Energy Savings for the Summer Months

As the warmer months approach, there are many actions you can take around you home to maximize your energy savings, offsetting those already high utility bills while still maintaining a cool house. Below I’ll outline a few steps you should consider now before the mercury begins to climb!

Save Energy by using LED Lights

One of my personal favorite energy saving techniques is to replace those old incandescent lightbulbs with LED. LED lights consume MUCH less power than their predecessors all while producing super high quality light. Common LED lightbulbs use as little as 5 to 8 watts compared to incandescent bulbs that use between 40 and 75 watts. If you’re wonder exactly how that translates to the utility bill, or you want to learn about other benefits of LED lights, check out this awesome post! LED Lights for Energy Savings! If you don’t have time for the deep-dive, just know that investing in LED lights will instantly reduce your power bill.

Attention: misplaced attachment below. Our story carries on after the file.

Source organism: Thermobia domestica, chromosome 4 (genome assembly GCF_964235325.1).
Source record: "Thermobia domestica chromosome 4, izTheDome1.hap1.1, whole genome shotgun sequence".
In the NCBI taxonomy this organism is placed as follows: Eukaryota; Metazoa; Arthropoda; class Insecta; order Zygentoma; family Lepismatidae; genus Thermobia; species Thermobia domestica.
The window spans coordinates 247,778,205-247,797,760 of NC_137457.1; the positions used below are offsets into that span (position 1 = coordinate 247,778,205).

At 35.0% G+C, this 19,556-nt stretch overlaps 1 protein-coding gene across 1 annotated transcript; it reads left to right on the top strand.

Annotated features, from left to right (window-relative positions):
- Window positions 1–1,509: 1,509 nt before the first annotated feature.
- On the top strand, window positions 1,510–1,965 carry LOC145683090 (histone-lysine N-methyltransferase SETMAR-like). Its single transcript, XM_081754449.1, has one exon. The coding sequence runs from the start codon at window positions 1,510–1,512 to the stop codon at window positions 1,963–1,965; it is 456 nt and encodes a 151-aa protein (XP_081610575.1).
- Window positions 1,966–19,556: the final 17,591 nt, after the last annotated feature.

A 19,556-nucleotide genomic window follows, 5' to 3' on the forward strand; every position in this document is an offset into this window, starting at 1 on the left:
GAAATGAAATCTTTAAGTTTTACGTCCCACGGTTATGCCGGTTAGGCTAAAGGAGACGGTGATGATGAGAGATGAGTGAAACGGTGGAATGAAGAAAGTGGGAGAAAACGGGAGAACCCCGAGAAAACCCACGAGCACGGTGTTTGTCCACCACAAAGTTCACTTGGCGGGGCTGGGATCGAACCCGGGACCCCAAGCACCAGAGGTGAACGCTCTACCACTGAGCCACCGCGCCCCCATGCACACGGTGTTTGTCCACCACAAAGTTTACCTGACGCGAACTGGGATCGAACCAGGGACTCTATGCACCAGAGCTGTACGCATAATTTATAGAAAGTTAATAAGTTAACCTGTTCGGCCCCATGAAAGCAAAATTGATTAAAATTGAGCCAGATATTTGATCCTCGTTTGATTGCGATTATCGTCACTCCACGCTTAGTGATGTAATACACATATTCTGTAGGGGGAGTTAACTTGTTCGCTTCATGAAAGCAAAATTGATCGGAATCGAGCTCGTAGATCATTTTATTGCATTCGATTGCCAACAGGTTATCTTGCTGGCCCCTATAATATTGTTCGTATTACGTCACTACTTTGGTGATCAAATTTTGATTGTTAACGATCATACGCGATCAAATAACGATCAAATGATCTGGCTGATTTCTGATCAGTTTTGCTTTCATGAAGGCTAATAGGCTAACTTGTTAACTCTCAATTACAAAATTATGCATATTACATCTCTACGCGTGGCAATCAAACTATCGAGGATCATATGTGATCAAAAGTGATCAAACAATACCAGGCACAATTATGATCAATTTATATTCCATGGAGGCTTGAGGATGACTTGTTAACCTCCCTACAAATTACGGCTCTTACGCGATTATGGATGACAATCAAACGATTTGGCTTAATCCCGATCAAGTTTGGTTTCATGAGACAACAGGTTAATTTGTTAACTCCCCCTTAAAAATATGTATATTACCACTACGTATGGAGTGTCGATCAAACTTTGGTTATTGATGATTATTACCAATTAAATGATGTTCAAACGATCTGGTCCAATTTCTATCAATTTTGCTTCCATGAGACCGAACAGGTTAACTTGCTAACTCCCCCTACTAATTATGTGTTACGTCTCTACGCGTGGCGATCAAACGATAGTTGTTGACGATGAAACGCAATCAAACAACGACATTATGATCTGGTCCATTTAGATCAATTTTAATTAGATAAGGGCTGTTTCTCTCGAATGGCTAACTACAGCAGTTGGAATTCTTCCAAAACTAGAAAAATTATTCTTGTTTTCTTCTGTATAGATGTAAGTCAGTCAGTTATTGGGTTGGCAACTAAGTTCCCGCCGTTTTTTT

Replace your HVAC Filters

No matter the type of air conditioner you have in your home, it has some sort of filter that needs to be replaced or cleaned on a regular basis to ensure efficient operation. In common central A/C systems, there is one and sometimes two or more filters on the return air (suction) side of the air handler. They may be located on the ceiling or on a wall in your home, behind a louvered door or hatch. These filters should be replaced regularly, as often as every 30 days to keep your A/C running efficiently.

As dust accumulates on the filter, the airflow back to the air handler is reduced, in turn reducing the amount of heat transfer that the system is capable of per unit of time. This means your A/C’s compressor will be working harder (using more energy) to provide the same amount of cooling. While filters may be easy to overlook, your power bill will be VERY noticeable when your A/C is consuming much more power. If you want to get a better understanding of exactly how much power your HVAC system uses and why these energy savings ideas are so important, take a look at Keeping Your House Cool in the Summer!

Replace Weather Stripping for Energy Savings